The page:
Once Upon a Time in Southside Elementary

The Giving Coast

BY BRITTANY MATTIE SRQ DAILY WEDNESDAY PHILANTHROPY EDITION WEDNESDAY APR 24, 2019

Select students from Southside Elementary School celebrated storybook endings on Monday, April 22 at their Fractured Fairy Tales book party in Mrs. Waite’s class. The celebration culminated a year-long collaborative partnership with a select fourth grade class, as well as the Youth Experiencing Art (YEA!) program and three volunteer Ringling College art and graphic design students.  “I’m a full-force believer of meshing the literary world with the art world,” she says. “Art integration is so paramount in helping kids connect in a course they may struggle with academically—it allows them to blossom and flourish.”

As part of a special immersive literature unit she’s been doing for 13 years now, Mrs. Waite intermingles all the stages and elements of making a storybook. “It’s really an in-depth project to take that same storyline of a fairytale you’ve read, and escape it to add your own twist on it—that’s the fractured part of the fairytale,” she explains. Upon deciding which fairytale concept the kids wanted to lean off of, they created a new setting, new characters, new scenes and wrote a whole new “cool and imaginative” storyline. After lots of revisions, editing and typing them into a computer to make them shine, the Ringling College artists came in for the art integration portion. They worked with the fourth graders to paint each of their illustration title pages, accompanied by a lesson of background, middle ground and foreground watercolor painting. Student photography, digital animation and other visual graphics were added also, as part of the artful immersion learning to create each story's character.

Parents, media, representatives from the YEA! Program, fellow Southside educators, including Principal Jennifer Nzeza, plus Jahkori Dopwell Hall, JT Chen and Yanglu He—the three volunteer Ringling College students—all filled Mrs. Waite’s classroom along with the anxious fourth graders excited for the publication’s reveal. As Mrs. Waite walked around to each student and placed the book face-down on their desks, Ringling’s Director of Student Volunteers & Service Learning Rachel Levey-Baker thanked the fourth graders for teaching the college students a little something as well, “This experience for them is very much a learning experience, and they all feed off of your creativity,” she says. “They’re taking the knowledge they have as college art students, and just that process of having to teach it to you helps them learn as well and makes them better artists.”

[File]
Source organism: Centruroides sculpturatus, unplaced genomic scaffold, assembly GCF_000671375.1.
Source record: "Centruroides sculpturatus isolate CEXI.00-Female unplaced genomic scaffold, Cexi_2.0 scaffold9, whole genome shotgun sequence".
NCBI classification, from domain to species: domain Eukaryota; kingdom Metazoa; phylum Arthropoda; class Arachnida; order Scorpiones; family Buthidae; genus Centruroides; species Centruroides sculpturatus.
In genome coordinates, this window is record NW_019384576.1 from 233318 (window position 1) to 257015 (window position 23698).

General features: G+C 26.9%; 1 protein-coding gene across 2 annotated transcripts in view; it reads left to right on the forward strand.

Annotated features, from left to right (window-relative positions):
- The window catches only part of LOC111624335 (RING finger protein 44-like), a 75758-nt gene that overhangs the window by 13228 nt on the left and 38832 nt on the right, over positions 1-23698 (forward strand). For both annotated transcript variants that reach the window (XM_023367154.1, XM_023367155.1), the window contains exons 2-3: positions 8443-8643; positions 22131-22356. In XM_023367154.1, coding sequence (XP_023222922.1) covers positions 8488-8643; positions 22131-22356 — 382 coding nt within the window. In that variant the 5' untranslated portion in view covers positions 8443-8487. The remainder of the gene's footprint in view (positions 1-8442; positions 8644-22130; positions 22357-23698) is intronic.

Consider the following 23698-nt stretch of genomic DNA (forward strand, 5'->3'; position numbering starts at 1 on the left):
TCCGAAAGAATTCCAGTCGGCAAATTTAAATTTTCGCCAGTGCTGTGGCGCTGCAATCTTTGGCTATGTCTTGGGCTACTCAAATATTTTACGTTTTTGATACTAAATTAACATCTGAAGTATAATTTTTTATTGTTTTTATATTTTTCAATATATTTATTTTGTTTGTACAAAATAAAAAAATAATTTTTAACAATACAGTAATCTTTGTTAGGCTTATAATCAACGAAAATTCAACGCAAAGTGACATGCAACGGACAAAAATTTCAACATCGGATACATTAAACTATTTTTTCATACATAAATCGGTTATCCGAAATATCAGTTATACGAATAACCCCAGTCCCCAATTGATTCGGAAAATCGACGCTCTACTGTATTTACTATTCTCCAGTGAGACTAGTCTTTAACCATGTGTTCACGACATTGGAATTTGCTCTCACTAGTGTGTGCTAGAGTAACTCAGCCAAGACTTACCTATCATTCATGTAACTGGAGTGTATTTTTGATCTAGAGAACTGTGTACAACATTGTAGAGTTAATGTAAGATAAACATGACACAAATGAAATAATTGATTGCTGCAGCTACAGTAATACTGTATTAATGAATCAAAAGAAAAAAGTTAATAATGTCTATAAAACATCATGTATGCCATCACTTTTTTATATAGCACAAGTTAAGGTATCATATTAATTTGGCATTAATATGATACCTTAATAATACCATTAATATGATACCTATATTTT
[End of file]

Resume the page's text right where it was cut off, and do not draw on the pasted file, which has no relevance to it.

With lots of exciting chatter, the kids were ready to flip over their end product. Once Mrs. Waite gave the “1, 2, 3, Reveal!”, a high-pitched unison, “Woah!” filled the classroom. Each story unfolded in glossy printed pages and encapsulated with a fun book cover, designed by Dopwell Hall—integrating characters from each fairy tale and showcasing them into a fun collage. “I like how they made it like a 3D background,” says fourth grader Alexis Dempsey. “It made all our characters come to life.”

The students each received a copy of their published class book and celebrated at the end with a cake-filled “author signing party.” Meanwhile Principal Nzeza announced to the room, “It's one of those outside-the-box curriculums that are so unique,” she says. “This is what they’re going to remember. This is something they’re going to be able to hold in their hands 10-20 years from now. They’ll be able to say, ‘Oh gosh, remember when we did this in Mrs. Waite’s class?!’ I just think it’s so special.”

Photo by Wyatt Kostygan.

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